Mike stood and looked around him, his brow furrowed. What was he meant to be doing? He was dressed, he was hungry. According to the large, digital clock on the wall it was Friday 12th December 2019, 10.49am. Time for coffee and something to eat, his stomach decided for him. He was aware that his memory was failing, had, indeed, been failing for a long time. The living room of his flat was a mess. Piles of papers covered every available surface. Bits of camera equipment and scenic black and white photos littered the large table in the corner. Photography had been a major hobby of his but it was too difficult now. He couldn’t travel to the places he liked to photograph, or work out the complicated settings that had been second nature to him in the past. The photos showed windswept beaches, misty lakes and gnarled tree trunks. He liked the images, but the memories of those visits were hard to pin down. One small table held computer equipment, covered in dust, no longer switched on even.
In the small kitchen he took a mug from the drainer and made himself a cup of black coffee. There was a small loaf next to the toaster so he popped some bread in and looked through the cupboards for something to put on it. Peanut butter, that sounded tasty. He took his coffee and toast and sat in the chair by the window overlooking the well-kept gardens. He had been in this flat for a while now (how long he didn’t know) and was glad he had moved. He vaguely remembered a large, dark house full of stuff he couldn’t cope with. The idea had been to move to this retirement flat so it would be easier to look after. He had liked his rambling garden but he knew it was beyond him now. As were most things …….
He looked at the clock. It was 13.47. How long had he been sat here? His empty mug and plate were on the floor next to his chair so he took them into the kitchen. He put on his jacket, with his keys and wallet already in the pockets and left the flat. Round the corner, in the lift, down to ground floor and out of the big doors. It had taken him a long while to learn this routine but he did it easily now. It was nice to be out in the fresh, cold air. It was December already, where had the year gone?
Mike followed the path he always took although he didn’t realise he always went the same way. In the little shop he bought a jar of coffee and a pack of two pasties. At the till he looked at the pasties. Did he need two? Oh well it didn’t matter. He could have one tomorrow. As he walked down to the canal a voice stopped him.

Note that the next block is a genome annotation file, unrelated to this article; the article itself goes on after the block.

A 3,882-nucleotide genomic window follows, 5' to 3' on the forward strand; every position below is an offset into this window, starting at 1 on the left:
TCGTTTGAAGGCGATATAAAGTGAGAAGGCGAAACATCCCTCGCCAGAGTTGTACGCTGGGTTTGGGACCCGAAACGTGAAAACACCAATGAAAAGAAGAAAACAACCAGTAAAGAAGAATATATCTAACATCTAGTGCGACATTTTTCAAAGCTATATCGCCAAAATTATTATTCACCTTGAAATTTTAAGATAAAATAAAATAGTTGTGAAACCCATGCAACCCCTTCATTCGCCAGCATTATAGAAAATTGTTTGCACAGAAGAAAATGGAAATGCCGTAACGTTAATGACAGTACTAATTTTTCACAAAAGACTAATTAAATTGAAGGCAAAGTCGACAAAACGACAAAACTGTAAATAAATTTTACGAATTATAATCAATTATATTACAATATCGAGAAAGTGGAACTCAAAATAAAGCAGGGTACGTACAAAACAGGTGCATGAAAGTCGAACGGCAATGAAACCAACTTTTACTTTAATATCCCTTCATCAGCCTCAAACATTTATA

“Hi, Mike.” He looked to the left and saw a young girl sitting on a rolled up sleeping bag. She patted the space next to her and he automatically sat down. “I’m Lily,” she said helpfully. “You know me, we chat nearly every day, but I know you have memory problems.” As they sat and chatted a warm feeling came over Mike. He relaxed in her company. She was chatty and friendly, and didn’t ask him any questions like most people did.
“You hungry?” Now he realised why he had bought two pasties. They enjoyed the pasties, but eventually Mike had to stand up. His old bones were aching and he was getting cold.
“Where will you spend the night?” he asked. She laughed,
“You always ask me that. I’m fine, don’t you worry about me. See you tomorrow.”
“Do you need any money?”
“You always ask that too. No I don’t want your money. I enjoy your company and the pasty though.”
She watched him carry on up the towpath and turn off to the left back to his flat. He waved as he turned, thinking,
“Poor girl. I hope she has someone looking out for her.”
“Poor old guy,” she thought. “I hope he has someone looking out for him.”
Mike stood and looked around him, his brow furrowed. What was he meant to be doing? He was dressed, he was hungry. According to the large, digital clock on the wall it was Saturday 13th December 2019, 11.23am. He was cold. He turned the heating up and looked out of the window. Snow was falling, big flakes swirling around. He would have to wrap up warm when he went out today. A hot mug of coffee, that was what he needed.
He went into the kitchen and put the kettle on. Coffee? He looked in the cupboard. Mugs and plates. Try the next one. Tins of beans and other delights. How about the next one? Success! 4 jars of coffee! After coffee and toast, he had found some peanut butter in one of the cupboards, he sat by the window watching the flakes settle.
He decided he had better go for his walk before the weather got too bad. Jacket on, keys and wallet in the pockets. He shut his door and walked round the corner and into the lift.
“Hi Mike. How are you doing? Cold today isn’t it?” The elderly lady who got in the lift with him sounded nice and looked as if she knew him so he guessed this was not their first meeting.